Not so super committee

Members of the Joint Deficit Reduction Committee hold their first on Sept.8, 2011 in Washington, D.C.

Kai Ryssdal: There's a mere nine days left until the super committee's supposed to come up with a deficit deal -- $1.2 trillion dollars in budget savings, as you've heard. If they pace themselves, that's just $133 billion a day they've got to come up with between now and Thanksgiving.

But if you've perused the headlines today, you know there's new talk of maybe not getting it done. Of delaying a deal on new taxes, leaving them 'til next year and a new Congress -- and possibly a new president -- that could possibly reverse automatic cuts even before they happen.

Which raises the distinct possibility we've all just been spinning our wheels. Marketplace's John Dimsdale reports from Washington.


John Dimsdale: As the prospects for a super agreement grow dim, the chairman of the House Armed Services Committee, California Republican Howard McKeon, says a $600 billion reduction in defense is unacceptable.

Howard McKeon: To date, defense has contributed more than half of the deficit reduction measures we've taken and there are some who want to use the military to pay for the rest to protect the sacred cow that is entitlement spending.

And defenders of entitlement programs say cuts in food stamps and Medicare are equally unacceptable. With both sides hesitating, some lawmakers are considering an out. They know the mandated cuts don't take effect until January 2013 -- after the next election.

Andy Laperriere at ISI Group says at that point, Congress and the president could forego the trigger.

Andy Laperriere: I think when we get to 2013, we'll be looking at taking another run at a big deficit reduction package.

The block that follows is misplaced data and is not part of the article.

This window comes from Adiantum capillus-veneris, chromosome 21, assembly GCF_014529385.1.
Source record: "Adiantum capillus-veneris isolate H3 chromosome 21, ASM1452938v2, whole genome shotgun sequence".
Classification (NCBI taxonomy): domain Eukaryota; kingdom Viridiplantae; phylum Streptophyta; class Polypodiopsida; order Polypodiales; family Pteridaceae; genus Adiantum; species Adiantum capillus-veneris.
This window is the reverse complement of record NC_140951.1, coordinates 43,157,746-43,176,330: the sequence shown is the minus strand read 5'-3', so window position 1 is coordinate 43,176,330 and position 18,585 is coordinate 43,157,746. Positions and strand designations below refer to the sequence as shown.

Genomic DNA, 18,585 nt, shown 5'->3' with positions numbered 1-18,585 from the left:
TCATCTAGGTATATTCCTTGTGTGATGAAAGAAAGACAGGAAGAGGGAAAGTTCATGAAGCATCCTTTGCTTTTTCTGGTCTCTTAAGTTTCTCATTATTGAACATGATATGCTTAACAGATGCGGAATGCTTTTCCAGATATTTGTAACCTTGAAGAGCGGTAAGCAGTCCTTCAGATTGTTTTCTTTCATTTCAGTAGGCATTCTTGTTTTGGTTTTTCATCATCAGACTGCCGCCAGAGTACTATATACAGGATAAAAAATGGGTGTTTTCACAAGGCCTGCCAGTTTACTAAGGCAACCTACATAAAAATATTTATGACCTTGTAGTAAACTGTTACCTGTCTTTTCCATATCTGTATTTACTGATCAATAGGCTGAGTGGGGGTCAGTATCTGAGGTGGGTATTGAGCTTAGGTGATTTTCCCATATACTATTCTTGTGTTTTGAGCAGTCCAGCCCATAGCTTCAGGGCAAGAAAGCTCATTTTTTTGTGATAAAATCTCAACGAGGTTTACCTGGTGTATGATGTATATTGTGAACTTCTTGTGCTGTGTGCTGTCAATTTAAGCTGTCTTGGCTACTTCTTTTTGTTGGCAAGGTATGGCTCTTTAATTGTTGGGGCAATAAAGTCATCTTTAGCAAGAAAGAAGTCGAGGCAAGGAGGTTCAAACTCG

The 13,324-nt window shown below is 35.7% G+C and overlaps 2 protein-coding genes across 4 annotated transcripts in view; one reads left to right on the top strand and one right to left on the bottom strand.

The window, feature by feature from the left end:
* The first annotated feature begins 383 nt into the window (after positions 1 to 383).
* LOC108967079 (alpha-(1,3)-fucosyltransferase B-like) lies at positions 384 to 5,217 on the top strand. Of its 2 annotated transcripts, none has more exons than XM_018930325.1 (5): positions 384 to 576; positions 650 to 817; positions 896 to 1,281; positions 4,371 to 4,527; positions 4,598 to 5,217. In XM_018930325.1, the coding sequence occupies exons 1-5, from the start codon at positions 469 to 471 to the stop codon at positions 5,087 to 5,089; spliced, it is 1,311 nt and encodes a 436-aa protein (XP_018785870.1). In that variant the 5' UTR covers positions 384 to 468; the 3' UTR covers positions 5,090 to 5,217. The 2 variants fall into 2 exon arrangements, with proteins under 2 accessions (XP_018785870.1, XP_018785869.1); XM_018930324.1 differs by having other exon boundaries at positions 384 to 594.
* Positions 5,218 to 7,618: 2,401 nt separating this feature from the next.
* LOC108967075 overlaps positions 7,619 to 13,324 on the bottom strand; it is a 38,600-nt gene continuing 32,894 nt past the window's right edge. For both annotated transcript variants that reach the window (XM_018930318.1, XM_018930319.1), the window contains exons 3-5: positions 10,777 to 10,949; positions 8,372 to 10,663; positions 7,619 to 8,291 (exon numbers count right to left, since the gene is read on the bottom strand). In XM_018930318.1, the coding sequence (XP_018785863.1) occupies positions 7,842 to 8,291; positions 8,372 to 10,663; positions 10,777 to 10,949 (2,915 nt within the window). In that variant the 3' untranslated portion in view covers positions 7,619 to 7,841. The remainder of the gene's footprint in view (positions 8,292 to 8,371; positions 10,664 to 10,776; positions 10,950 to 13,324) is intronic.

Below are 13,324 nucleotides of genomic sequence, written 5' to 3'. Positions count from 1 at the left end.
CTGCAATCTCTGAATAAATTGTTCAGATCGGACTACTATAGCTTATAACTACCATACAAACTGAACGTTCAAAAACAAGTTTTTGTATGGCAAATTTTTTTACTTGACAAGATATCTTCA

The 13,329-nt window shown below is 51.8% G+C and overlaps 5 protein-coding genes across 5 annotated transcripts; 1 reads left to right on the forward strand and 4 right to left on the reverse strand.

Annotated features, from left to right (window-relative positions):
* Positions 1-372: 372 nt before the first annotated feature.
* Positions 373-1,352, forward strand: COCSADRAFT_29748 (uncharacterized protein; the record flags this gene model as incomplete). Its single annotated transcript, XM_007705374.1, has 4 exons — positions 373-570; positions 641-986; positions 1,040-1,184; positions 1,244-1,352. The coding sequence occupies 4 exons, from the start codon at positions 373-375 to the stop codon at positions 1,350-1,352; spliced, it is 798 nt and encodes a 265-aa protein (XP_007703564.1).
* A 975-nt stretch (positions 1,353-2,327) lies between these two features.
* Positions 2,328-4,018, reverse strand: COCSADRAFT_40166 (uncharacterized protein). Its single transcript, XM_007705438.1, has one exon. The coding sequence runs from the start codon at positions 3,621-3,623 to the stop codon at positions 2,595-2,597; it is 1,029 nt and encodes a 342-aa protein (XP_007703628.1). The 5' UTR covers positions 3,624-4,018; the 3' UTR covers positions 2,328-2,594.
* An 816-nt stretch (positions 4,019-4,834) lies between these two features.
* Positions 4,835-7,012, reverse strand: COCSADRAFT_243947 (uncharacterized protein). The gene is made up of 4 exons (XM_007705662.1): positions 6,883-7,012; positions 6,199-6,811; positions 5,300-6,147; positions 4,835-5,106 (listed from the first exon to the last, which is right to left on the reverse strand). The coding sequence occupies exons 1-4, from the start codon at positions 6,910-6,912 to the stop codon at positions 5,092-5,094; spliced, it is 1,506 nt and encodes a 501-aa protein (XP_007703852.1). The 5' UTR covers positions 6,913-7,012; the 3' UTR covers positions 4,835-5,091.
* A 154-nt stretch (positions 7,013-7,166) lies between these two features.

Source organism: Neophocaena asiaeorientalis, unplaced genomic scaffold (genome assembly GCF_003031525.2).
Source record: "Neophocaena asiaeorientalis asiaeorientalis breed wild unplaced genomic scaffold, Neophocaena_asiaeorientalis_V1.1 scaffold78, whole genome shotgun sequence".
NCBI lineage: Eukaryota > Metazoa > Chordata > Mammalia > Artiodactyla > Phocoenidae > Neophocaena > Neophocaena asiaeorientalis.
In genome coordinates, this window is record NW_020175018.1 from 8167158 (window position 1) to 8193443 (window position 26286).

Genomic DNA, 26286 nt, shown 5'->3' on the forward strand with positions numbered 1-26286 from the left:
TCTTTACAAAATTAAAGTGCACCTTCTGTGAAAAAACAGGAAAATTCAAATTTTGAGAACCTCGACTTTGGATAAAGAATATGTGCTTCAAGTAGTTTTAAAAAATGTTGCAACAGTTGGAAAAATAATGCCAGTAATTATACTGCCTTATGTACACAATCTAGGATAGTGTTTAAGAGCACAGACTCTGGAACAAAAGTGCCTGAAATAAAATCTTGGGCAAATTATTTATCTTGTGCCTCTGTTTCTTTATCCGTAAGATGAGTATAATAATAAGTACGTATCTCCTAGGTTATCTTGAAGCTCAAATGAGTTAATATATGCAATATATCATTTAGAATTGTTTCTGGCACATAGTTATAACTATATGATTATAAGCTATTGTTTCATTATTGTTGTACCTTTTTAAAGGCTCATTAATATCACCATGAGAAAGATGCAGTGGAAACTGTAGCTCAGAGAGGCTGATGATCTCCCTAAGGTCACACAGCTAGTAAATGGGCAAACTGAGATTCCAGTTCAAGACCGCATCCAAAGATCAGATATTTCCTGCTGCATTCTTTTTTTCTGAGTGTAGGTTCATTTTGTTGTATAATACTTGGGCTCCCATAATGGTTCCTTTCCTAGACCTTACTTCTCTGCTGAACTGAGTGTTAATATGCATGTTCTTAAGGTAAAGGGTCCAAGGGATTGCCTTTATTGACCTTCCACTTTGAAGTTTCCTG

President Obama warns he won't support any changes, but he may no longer be president when the cuts take effect. Laperriere says not pulling the trigger means the whole super committee exercise is just lost time with financial consequences.

Laperriere: At that point, Moody's and S&P have said they would downgrade U.S. debt without a major fiscal consolidation package and I think there's a very good chance investors will lose faith in the U.S. if there's not a big package in 2013.

The lack of a genuine threat of automatic spending cuts saps much of the super committee's powers. The question is whether the credit rating agencies can offer committee members a lead box to keep the kryptonite contained.

In Washington, I'm John Dimsdale for Marketplace.

About the author

As head of Marketplace’s Washington, D.C. bureau, John Dimsdale provides insightful commentary on the intersection of government and money for the entire Marketplace portfolio.

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